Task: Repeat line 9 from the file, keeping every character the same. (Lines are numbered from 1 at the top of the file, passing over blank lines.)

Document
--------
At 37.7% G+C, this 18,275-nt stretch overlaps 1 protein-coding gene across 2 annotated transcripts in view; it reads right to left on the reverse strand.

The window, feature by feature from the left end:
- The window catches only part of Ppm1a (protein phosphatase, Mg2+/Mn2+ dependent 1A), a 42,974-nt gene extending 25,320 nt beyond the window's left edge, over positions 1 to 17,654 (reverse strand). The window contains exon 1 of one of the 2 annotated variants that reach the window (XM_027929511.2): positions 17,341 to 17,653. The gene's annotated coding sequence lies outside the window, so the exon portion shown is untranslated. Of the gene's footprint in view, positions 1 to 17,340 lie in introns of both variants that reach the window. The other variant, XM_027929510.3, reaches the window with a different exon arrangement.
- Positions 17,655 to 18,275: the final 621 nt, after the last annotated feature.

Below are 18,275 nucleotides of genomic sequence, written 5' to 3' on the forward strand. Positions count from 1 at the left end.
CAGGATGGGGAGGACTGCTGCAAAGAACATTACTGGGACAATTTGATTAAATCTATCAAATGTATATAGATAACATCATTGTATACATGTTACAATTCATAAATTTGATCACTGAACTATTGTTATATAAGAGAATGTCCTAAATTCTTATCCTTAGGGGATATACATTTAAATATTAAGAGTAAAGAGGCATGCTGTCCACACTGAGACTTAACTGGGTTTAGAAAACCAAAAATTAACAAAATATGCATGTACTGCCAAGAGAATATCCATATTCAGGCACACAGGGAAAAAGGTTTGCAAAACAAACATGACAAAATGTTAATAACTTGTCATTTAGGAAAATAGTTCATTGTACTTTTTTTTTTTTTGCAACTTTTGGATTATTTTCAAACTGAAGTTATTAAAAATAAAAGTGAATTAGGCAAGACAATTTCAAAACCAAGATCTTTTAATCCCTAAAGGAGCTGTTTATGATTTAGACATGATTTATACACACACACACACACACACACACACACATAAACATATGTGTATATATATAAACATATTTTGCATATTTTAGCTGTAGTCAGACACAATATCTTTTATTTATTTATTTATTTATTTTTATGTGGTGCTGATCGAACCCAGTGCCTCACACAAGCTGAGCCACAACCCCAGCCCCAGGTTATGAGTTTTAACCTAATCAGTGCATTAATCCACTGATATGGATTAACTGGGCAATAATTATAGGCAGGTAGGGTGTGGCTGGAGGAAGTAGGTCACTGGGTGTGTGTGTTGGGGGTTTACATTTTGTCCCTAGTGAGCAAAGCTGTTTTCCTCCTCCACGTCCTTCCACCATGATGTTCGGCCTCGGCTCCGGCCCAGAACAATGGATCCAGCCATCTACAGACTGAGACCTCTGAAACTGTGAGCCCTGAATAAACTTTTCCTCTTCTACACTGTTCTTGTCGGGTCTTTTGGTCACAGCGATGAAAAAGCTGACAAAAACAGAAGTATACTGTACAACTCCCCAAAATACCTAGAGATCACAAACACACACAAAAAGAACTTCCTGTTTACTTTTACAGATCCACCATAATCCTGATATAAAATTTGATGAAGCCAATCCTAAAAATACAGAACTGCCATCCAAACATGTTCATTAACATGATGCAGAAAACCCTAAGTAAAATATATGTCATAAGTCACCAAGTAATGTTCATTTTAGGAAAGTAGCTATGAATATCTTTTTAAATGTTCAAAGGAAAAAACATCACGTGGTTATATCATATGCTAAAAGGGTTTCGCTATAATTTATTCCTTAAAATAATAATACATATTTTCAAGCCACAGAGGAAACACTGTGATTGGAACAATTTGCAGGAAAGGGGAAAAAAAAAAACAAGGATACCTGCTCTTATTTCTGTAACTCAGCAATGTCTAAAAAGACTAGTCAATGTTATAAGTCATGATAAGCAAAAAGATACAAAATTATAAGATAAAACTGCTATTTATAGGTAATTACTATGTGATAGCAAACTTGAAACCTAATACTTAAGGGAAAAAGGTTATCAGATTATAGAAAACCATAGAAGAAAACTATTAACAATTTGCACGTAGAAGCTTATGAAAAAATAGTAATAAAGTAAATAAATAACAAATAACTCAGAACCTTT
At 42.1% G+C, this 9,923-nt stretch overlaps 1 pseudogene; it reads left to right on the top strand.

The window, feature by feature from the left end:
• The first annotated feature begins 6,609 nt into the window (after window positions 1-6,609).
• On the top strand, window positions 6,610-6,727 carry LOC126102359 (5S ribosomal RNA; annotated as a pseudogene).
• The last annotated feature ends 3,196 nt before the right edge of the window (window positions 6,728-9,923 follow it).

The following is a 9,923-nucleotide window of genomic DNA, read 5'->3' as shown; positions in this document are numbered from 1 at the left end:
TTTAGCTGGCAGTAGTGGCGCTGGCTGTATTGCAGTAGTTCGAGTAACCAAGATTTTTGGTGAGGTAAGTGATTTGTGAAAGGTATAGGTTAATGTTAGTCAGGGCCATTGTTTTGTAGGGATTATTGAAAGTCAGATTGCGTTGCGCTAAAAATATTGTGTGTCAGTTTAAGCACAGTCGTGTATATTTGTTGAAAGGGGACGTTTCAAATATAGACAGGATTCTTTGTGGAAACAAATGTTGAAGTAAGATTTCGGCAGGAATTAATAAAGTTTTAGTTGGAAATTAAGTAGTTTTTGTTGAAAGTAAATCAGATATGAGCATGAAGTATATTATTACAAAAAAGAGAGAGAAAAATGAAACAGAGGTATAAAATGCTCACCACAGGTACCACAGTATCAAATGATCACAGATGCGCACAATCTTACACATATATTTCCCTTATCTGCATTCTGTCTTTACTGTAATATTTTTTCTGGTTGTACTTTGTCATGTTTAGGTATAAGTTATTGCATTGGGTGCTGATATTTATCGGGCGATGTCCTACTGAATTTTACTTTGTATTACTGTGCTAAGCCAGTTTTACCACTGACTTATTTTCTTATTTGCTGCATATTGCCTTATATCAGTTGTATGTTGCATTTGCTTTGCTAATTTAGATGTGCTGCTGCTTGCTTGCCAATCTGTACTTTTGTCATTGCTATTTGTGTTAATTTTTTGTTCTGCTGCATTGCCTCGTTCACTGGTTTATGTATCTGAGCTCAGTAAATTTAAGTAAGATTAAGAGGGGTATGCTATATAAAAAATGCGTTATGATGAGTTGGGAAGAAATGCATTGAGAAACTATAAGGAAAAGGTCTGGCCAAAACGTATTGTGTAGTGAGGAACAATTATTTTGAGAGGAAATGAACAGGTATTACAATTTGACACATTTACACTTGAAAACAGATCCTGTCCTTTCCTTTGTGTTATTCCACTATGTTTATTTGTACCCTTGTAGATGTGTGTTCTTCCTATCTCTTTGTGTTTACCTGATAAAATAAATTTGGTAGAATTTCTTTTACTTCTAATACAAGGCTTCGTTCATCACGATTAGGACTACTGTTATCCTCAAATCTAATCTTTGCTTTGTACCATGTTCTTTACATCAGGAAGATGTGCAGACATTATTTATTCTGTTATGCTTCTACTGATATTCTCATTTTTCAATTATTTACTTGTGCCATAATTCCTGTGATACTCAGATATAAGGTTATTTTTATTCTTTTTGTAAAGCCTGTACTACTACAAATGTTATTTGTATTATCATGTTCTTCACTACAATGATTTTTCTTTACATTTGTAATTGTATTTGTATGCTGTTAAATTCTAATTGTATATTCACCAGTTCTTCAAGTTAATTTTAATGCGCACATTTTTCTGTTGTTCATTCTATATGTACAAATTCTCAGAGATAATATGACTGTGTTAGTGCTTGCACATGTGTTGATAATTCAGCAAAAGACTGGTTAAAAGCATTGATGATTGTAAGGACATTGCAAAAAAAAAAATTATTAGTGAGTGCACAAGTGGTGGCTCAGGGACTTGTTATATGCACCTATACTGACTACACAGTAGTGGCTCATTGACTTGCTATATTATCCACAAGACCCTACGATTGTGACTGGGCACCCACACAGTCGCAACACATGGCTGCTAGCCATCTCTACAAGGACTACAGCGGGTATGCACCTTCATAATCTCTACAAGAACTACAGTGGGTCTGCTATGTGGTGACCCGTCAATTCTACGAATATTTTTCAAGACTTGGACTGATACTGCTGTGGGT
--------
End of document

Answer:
• The first annotated feature begins 6,609 nt into the window (after window positions 1-6,609).